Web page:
Communist China_hand, no one said people were cheering the paint tossers. Wangning called them heros, and that’s his opinion.

Well I apologize if I misread. If that’s his opinion, then he’s entitled to his opinion. I disagree, but that’s just my opinion.

I never said any words like “agents among students”,I just said” pickets of students”,maybe you’re too young to understand the real history many years ago. and except my personal experience I said nothing about in the last comment, why did you have such reaction of antipathy.

When the 6/4 incident broke out, I was a graduate student in China. I even have a tape of the students’ dialogue with Li Peng carried live on CCTV. I think at that time I called Li Peng some very nasty names.

But today, I am a mature person, and as I think back to the days of 6/4, I am convinced that the students were way too naive back then. What the gov’t did was of course horrible, but then sadly they had no other choice. I do believe most of the students (note, most, not all) who were on the square were genuine patriots and wanted the best for their country (this is more than I can say for many of the bloggers here). In this sense, I do believe perhaps the gov’t should privately apologize to some of the Tianamen Mothers like Ding Zi Ling, and perhaps pay her a good amount of monetary compensation for her loss.

February 25, 2006 @ 11:58 am | Comment

“But today, I am a mature person, and as I think back to the days of 6/4, I am convinced that the students were way too naive back then. What the gov’t did was of course horrible, but then sadly they had no other choice. I do believe most of the students (note, most, not all) who were on the square were genuine patriots and wanted the best for their country (this is more than I can say for many of the bloggers here). In this sense, I do believe perhaps the gov’t should privately apologize to some of the Tianamen Mothers like Ding Zi Ling, and perhaps pay her a good amount of monetary compensation for her loss.”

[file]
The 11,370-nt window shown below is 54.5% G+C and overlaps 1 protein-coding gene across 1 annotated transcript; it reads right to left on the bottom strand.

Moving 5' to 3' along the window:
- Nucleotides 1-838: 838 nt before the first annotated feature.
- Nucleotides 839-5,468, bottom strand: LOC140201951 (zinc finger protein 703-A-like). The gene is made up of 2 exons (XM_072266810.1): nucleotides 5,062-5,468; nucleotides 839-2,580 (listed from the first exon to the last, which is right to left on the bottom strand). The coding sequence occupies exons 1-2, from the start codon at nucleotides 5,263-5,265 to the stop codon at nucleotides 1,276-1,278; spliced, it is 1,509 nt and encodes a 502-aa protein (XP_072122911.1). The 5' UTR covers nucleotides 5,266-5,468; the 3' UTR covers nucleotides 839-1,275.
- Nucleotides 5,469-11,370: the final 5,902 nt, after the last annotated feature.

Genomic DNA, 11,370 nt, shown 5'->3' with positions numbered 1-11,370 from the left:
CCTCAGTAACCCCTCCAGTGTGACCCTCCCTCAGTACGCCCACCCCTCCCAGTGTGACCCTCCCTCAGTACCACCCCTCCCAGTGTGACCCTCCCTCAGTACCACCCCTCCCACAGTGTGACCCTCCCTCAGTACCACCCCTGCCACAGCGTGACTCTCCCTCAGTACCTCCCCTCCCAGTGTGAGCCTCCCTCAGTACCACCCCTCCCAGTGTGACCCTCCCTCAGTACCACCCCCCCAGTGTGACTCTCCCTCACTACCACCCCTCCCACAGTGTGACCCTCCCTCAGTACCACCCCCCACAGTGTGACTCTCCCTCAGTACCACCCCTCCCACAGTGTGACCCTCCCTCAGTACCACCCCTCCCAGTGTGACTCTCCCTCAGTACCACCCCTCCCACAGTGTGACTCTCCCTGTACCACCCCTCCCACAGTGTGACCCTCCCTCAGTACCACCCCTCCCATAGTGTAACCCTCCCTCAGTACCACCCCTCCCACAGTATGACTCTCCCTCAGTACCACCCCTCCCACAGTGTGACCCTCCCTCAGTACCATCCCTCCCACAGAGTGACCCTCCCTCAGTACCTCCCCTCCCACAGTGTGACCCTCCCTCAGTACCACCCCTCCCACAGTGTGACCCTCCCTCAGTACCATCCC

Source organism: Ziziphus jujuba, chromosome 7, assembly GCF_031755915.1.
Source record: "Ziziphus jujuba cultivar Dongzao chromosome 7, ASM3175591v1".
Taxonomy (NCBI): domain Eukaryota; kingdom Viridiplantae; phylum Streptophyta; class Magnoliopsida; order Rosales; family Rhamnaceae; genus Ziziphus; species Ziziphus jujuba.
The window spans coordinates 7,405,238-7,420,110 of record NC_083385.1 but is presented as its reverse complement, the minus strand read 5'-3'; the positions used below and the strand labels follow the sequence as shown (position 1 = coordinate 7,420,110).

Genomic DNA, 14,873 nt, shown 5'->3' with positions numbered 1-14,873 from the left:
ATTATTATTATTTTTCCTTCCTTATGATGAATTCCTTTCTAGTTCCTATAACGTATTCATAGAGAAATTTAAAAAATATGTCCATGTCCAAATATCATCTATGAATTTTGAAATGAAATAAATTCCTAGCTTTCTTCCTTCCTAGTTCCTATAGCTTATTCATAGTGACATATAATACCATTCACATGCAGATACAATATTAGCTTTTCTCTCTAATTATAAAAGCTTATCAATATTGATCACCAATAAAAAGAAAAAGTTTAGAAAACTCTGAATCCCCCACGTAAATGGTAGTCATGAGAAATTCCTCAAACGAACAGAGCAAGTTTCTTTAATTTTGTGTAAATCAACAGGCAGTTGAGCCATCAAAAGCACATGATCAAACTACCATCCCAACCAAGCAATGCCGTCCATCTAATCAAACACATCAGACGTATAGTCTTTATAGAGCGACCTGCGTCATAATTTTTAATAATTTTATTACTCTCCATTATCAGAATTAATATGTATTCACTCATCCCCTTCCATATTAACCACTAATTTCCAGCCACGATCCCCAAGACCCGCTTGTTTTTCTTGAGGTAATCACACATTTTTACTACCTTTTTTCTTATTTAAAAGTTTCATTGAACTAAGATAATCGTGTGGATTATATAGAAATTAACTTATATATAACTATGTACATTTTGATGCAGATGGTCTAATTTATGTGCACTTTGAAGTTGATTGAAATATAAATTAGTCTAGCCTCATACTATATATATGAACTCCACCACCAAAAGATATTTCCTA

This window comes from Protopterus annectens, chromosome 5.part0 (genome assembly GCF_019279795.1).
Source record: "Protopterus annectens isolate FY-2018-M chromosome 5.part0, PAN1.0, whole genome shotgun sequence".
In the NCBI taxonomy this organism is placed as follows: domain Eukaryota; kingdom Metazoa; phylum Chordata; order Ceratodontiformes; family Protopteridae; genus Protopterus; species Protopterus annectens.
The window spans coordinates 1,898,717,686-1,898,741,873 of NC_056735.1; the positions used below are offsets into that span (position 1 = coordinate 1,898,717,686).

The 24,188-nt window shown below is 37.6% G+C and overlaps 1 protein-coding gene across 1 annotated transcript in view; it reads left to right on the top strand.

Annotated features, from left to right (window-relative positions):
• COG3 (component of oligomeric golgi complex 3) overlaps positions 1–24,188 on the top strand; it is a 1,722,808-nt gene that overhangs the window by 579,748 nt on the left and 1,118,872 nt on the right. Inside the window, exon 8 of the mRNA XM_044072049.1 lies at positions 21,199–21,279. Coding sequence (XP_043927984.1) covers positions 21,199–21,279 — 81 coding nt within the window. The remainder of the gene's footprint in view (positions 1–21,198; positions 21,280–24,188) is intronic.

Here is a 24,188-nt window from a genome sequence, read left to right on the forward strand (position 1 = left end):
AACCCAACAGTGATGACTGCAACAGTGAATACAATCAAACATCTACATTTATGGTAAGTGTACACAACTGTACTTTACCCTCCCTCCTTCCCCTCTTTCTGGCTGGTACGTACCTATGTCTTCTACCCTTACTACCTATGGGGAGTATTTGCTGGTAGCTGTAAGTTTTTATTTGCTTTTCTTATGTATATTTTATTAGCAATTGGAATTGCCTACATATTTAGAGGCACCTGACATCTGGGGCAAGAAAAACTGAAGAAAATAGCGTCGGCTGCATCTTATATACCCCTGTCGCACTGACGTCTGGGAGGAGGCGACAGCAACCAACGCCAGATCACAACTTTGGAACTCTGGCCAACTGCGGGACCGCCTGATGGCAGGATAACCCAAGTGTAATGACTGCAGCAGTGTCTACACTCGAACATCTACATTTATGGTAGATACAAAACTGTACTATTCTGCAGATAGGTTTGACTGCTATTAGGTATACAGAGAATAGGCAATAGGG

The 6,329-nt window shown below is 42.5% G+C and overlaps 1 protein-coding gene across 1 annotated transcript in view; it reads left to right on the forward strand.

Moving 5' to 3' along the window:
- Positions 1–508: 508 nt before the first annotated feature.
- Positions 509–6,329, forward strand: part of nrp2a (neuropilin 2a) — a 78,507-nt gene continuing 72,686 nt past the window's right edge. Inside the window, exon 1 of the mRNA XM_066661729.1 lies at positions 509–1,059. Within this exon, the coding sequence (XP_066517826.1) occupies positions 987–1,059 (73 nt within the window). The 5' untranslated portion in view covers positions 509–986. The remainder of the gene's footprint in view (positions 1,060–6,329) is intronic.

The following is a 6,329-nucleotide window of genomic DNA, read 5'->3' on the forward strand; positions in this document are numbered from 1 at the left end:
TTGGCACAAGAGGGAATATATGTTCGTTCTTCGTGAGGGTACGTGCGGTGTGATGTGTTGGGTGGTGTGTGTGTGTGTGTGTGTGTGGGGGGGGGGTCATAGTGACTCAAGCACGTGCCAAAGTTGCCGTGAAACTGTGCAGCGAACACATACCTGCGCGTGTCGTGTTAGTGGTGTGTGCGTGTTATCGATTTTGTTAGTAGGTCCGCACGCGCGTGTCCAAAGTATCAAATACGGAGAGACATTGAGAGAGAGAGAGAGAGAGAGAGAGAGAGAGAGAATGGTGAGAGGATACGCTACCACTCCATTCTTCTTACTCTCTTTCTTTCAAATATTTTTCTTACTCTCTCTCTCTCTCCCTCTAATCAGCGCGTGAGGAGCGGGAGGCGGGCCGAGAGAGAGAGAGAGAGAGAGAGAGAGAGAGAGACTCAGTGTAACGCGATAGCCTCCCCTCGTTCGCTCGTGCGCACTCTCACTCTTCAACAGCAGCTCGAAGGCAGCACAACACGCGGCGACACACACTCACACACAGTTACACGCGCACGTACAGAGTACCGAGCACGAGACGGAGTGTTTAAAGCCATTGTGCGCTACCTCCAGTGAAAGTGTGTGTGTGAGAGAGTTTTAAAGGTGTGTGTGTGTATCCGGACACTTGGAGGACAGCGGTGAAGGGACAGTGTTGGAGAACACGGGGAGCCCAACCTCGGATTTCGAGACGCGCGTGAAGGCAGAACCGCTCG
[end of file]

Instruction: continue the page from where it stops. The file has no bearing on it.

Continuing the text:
China_Hand, Your opinion is very similar to EVERY university student from China that I had chance to talk about his subject with.

It seems that the inability of some folks to “get over it and move on” are mostly coming from foreign forces.

The Americans also have their own Tiananmen episode. It happened in 1931 where tanks rolled into Washington DC and police and armies resorted to using force to clear away the protestors. I recommend this link for reading:
http://wappingersschools.org/JohnJayHS/students/ap/ap33/

The kid who did this project should really be applauded because it isn’t normal. The Bonus March incident though not officially censored by the US department of education, is not part of their syllabus. “US History” is generally a required subject that american high school students have to study if they wish to go on to university and they usually study it in Grade 11. Many American high school students graduate from high school with no knowledge about the Bonus March incident. They know about Tiananmen’89, but do not know anything about the Bonus March. Till this day, the American government has yet to apologize for the violent removal of protestors from Washington DC during the Bonus March incident.

Foreign forces like to use Tiananmen to discredit the Chinese government. Perhaps the Chinese government missed thier monthly payment to the Washington lobbyists or they were outbid by the Anti China movement? In Washington, you have to pay the lobbyist if you with to meet with their Presidents and get good publicity. At least, this is what our great leader, Dr. Mahathir recently told us. He got invited to the White House and received a warm reception after another organization paid $1 million dollars to Jack Abrhamoff. I remember reading somewhere too that after the payment there was a concerted effort to shine Malaysia in a good light in the media.